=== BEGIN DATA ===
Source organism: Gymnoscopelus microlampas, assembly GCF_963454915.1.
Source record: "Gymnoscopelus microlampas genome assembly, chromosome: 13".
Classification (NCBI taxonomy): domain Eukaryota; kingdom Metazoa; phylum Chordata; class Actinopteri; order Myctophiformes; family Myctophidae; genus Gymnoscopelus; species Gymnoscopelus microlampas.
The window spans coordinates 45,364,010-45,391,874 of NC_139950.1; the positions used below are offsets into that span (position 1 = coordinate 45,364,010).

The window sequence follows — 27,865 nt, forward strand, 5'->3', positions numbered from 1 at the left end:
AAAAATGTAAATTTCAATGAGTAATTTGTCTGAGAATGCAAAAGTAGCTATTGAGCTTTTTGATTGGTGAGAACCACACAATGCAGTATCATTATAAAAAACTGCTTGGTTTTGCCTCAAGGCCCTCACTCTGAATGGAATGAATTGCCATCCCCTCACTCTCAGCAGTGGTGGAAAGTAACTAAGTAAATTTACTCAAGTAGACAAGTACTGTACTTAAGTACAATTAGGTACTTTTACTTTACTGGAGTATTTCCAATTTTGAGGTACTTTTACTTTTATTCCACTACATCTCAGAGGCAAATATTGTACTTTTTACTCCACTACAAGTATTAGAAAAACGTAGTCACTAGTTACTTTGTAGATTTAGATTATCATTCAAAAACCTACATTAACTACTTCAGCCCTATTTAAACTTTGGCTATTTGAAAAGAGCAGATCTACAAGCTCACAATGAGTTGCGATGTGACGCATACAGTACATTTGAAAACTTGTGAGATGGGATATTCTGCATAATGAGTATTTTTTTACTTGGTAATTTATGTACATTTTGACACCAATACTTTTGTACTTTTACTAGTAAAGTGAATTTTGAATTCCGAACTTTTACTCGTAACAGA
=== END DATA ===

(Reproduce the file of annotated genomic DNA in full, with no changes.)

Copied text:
Source organism: Gymnoscopelus microlampas, assembly GCF_963454915.1.
Source record: "Gymnoscopelus microlampas genome assembly, chromosome: 13".
Classification (NCBI taxonomy): domain Eukaryota; kingdom Metazoa; phylum Chordata; class Actinopteri; order Myctophiformes; family Myctophidae; genus Gymnoscopelus; species Gymnoscopelus microlampas.
The window spans coordinates 45,364,010-45,391,874 of NC_139950.1; the positions used below are offsets into that span (position 1 = coordinate 45,364,010).

The window sequence follows — 27,865 nt, forward strand, 5'->3', positions numbered from 1 at the left end:
AAAAATGTAAATTTCAATGAGTAATTTGTCTGAGAATGCAAAAGTAGCTATTGAGCTTTTTGATTGGTGAGAACCACACAATGCAGTATCATTATAAAAAACTGCTTGGTTTTGCCTCAAGGCCCTCACTCTGAATGGAATGAATTGCCATCCCCTCACTCTCAGCAGTGGTGGAAAGTAACTAAGTAAATTTACTCAAGTAGACAAGTACTGTACTTAAGTACAATTAGGTACTTTTACTTTACTGGAGTATTTCCAATTTTGAGGTACTTTTACTTTTATTCCACTACATCTCAGAGGCAAATATTGTACTTTTTACTCCACTACAAGTATTAGAAAAACGTAGTCACTAGTTACTTTGTAGATTTAGATTATCATTCAAAAACCTACATTAACTACTTCAGCCCTATTTAAACTTTGGCTATTTGAAAAGAGCAGATCTACAAGCTCACAATGAGTTGCGATGTGACGCATACAGTACATTTGAAAACTTGTGAGATGGGATATTCTGCATAATGAGTATTTTTTTACTTGGTAATTTATGTACATTTTGACACCAATACTTTTGTACTTTTACTAGTAAAGTGAATTTTGAATTCCGAACTTTTACTCGTAACAGA